Pros: Pirate theme fits Assassin's Creed well, naval exploration makes up a good chunk of the game, new game lab lets you create your own multiplayer modes

Cons: The game lacks any revolutionary new features, combat and exploration are either too easy or too cumbersome, the main character isn’t particularly memorable

Price: £50

Full article: Assassin's Creed 4: Black Flag review

Quick review: Call of Duty: Ghosts is a nonsense of storytelling that also happens to be a blast. A dumb blast, mind, but it’s fun nonetheless - even if you’re not typically a first person shooting fan. You won’t care what your character’s name is, nor why anything really matters - you’ll just want to delight in the visual set pieces and well crafted shooting sequences in the single player campaign mode. But the real life lies in the multiplayer, that's where we see "the billion dollar effect" in full swing, despite Ghosts offering a subtle upgrade compared to its predecessor.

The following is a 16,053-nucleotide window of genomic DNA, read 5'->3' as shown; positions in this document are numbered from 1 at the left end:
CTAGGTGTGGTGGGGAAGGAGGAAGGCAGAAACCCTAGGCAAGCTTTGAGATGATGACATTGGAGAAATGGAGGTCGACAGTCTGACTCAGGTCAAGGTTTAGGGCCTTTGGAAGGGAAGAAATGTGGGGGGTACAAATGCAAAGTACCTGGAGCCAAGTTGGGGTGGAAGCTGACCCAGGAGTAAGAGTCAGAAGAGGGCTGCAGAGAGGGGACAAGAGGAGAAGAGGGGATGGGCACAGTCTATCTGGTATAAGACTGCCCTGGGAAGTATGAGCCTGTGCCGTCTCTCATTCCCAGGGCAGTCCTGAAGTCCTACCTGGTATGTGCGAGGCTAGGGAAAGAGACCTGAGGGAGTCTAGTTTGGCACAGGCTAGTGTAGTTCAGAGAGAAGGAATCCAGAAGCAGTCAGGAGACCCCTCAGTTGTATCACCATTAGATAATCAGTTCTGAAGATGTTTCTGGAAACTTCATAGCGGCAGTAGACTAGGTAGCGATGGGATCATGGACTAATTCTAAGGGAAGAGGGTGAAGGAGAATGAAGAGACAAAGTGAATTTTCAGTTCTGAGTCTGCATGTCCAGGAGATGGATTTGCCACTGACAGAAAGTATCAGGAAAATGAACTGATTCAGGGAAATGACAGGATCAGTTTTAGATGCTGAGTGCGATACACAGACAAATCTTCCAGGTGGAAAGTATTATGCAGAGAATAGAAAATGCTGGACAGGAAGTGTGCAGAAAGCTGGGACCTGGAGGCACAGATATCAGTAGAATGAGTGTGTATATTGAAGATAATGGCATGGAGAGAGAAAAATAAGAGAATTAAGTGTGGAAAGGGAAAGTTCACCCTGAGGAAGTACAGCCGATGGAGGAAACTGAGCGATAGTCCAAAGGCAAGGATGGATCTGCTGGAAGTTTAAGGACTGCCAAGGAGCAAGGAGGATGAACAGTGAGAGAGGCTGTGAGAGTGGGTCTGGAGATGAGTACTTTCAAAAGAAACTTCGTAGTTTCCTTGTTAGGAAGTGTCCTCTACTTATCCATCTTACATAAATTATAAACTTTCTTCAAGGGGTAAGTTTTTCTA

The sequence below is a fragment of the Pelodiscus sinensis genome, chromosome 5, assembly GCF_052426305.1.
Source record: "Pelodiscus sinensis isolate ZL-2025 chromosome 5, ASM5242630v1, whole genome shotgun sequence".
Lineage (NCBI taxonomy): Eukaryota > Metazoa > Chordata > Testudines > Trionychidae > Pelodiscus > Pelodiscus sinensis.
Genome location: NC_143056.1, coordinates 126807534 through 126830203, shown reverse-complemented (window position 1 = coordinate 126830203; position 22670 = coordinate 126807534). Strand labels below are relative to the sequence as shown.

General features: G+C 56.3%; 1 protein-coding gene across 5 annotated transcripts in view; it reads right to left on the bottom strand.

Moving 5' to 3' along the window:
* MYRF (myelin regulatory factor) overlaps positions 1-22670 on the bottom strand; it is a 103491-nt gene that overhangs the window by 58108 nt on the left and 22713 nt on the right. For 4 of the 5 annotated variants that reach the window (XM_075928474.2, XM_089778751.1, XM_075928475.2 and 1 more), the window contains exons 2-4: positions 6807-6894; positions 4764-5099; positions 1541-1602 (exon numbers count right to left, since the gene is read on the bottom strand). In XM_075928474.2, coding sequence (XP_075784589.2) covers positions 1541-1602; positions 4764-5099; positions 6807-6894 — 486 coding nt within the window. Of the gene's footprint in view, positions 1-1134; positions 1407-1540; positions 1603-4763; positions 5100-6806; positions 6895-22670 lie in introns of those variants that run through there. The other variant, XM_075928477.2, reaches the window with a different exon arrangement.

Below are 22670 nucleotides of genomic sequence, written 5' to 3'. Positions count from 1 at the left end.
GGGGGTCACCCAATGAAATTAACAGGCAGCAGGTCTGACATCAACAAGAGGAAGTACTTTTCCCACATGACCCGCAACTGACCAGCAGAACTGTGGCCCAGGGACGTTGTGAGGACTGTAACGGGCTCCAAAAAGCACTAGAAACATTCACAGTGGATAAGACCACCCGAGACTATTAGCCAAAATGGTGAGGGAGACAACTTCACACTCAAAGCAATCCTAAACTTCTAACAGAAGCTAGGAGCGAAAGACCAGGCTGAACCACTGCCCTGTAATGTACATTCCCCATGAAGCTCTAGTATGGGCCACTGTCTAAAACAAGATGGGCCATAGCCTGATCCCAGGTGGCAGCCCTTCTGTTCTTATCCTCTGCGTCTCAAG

Pros: Wonderful set-pieces, mix of semi-stealth and gung-ho shoot outs, looks great for the most, multiplayer will appease a huge chunk of prospective players, there’s a dog - everyone likes dogs right?

Cons: It’s all a bit the same isn’t it?, that juddery "caught behind comrade" irk, one or two frame rate drops, storyline is bonkers

Price: £50

Full article: Call of Duty: Ghosts review

Quick review: If you are serious about getting more from your iPhone for stills and video then the Manfrotto Klyp and the tripod and light accessories are certainly the way to do it. We especially like the the multiple options available to build the perfect set-up for your needs - although the light and tripod will come at added cost, and it quickly adds up - and the fact that the additional kit outside of the Klyp case needn't just be used for the iPhone.

Pros: Easy to use, well built, plenty of options

Cons: Adds bulk, light and tripod add to price

Price: from £25

Full article: Manfrotto Klyp review